He did not notice a man following him. Danglars announced himself to the clerk and was ushered into a room. The man who followed him sat down on a bench in the front room. Here you are, Peppino! Peppino followed Danglars, who sparkled with joy. Danglars leaped into a carriage like a young man.
At his hotel, he ordered new horses for a journey to Venice and then Vienna. The sun set and Danglars dozed, thinking he would wake up when the coach reached the first posting-house. When the coach finally stopped, Danglars opened the door to dismount but a strong hand pushed him back and the coach rolled on. At a word from the man on horseback, the carriage stopped. Peppino led him to a pit overhung by thick hedges and they disappeared into a small opening. There was no doubt.
Danglars was now in the hands of Roman banditti. Peppino took Danglars by the collar and dragged him past a guard to show his prize to his captain. Take him to his bed. A bolt grated. Danglars remembered Albert had been ransomed for 4, crowns. He considered himself worth 8, crowns to the bandits and assumed he would still have more than 5 million francs left.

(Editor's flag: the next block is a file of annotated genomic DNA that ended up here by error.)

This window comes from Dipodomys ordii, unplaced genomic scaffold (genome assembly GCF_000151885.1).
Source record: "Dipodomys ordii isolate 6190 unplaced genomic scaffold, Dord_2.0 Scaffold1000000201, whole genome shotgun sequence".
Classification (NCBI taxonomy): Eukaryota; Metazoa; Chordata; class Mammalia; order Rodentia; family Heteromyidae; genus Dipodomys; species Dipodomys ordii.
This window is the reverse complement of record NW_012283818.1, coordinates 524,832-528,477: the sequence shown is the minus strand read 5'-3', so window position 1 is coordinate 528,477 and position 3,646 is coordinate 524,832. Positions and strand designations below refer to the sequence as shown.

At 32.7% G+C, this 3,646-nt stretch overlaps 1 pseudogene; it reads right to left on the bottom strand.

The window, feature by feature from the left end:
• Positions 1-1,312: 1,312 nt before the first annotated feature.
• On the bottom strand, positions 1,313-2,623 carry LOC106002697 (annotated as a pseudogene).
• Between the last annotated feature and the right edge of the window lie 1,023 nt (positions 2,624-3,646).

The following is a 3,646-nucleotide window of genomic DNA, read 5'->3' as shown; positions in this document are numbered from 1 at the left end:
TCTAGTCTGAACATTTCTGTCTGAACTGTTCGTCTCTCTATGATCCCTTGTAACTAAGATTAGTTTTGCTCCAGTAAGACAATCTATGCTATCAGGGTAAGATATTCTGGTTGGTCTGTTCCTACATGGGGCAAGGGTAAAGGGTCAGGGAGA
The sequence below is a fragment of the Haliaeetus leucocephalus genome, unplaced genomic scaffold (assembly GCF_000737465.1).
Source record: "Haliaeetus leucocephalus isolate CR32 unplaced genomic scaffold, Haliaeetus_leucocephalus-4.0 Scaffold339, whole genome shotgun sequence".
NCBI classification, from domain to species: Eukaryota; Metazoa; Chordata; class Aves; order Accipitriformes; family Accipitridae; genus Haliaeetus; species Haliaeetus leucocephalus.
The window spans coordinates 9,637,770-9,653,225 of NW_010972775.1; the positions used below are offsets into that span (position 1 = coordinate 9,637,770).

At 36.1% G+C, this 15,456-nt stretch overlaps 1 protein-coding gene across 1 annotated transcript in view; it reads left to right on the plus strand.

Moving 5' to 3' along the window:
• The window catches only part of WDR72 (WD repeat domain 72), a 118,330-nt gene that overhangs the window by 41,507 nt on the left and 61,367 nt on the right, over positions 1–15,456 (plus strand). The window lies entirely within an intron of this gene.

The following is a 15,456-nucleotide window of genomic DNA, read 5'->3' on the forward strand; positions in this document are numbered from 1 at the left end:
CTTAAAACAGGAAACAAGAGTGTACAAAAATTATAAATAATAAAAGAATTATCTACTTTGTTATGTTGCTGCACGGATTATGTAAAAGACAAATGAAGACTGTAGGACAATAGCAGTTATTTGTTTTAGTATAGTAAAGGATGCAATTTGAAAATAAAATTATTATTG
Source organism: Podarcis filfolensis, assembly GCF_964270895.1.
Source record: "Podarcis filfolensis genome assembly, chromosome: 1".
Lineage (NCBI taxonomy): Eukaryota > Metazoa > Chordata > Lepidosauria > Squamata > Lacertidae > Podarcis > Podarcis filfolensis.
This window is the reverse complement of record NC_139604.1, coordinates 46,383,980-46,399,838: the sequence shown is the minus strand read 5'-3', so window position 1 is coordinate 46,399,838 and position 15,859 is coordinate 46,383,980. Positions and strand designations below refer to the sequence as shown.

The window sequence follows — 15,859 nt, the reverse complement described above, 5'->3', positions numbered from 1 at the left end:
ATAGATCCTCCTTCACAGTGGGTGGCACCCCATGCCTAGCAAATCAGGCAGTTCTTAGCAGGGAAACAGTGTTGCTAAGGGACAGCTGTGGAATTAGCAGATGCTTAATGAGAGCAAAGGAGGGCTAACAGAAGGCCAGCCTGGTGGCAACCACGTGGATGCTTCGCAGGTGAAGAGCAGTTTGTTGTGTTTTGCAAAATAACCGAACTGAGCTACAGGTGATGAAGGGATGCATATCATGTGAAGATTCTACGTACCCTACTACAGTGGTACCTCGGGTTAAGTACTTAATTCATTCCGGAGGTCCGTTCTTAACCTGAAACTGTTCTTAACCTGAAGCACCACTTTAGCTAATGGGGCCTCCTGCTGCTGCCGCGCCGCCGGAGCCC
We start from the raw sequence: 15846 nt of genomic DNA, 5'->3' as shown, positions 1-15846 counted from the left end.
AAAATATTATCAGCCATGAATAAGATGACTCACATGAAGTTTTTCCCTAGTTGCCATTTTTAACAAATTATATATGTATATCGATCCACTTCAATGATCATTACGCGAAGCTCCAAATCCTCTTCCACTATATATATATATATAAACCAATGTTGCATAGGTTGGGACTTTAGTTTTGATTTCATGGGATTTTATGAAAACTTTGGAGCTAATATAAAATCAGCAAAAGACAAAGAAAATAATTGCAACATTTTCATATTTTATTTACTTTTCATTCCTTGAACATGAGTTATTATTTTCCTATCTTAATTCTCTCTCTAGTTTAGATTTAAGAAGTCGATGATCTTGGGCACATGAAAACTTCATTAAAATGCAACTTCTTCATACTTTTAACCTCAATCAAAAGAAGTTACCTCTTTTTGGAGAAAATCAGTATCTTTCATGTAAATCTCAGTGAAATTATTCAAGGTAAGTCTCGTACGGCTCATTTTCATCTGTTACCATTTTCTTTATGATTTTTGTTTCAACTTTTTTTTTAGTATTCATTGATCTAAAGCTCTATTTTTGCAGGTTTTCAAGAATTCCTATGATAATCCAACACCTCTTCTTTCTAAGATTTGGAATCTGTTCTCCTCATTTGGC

He stretched out on the bed and fell asleep. When Danglars awoke, he thrust his hands in his pockets. His money, his letter of credit for 5 million, even his watch, were still there. Odd bandits! He tapped gently on his cell door.
He offered him a little dull knife and wooden fork. Danglars raised them to cut up the fowl. Your excellency owes me 5, louis. His stomach felt so empty, it seemed impossible it should ever be filled again. He went back to the door. If I pay you , francs, will you allow me to eat?
Danglars sighed as he paid for and carved his fowl. It seemed very thin for the price it cost. The next day Danglars had saved half of his fowl, but he was thirsty. Peppino informed him a bottle of the cheapest wine would cost him 25, francs. Danglars demanded to speak with the captain. The next moment Luigi Vampa appeared. If you take that, take my life also. You shall not have my money again! He offered a million for some food. At the end of twelve days he had only 50, francs left.
This man who had forgotten God began to pray he might be able to keep that amount. Three days passed.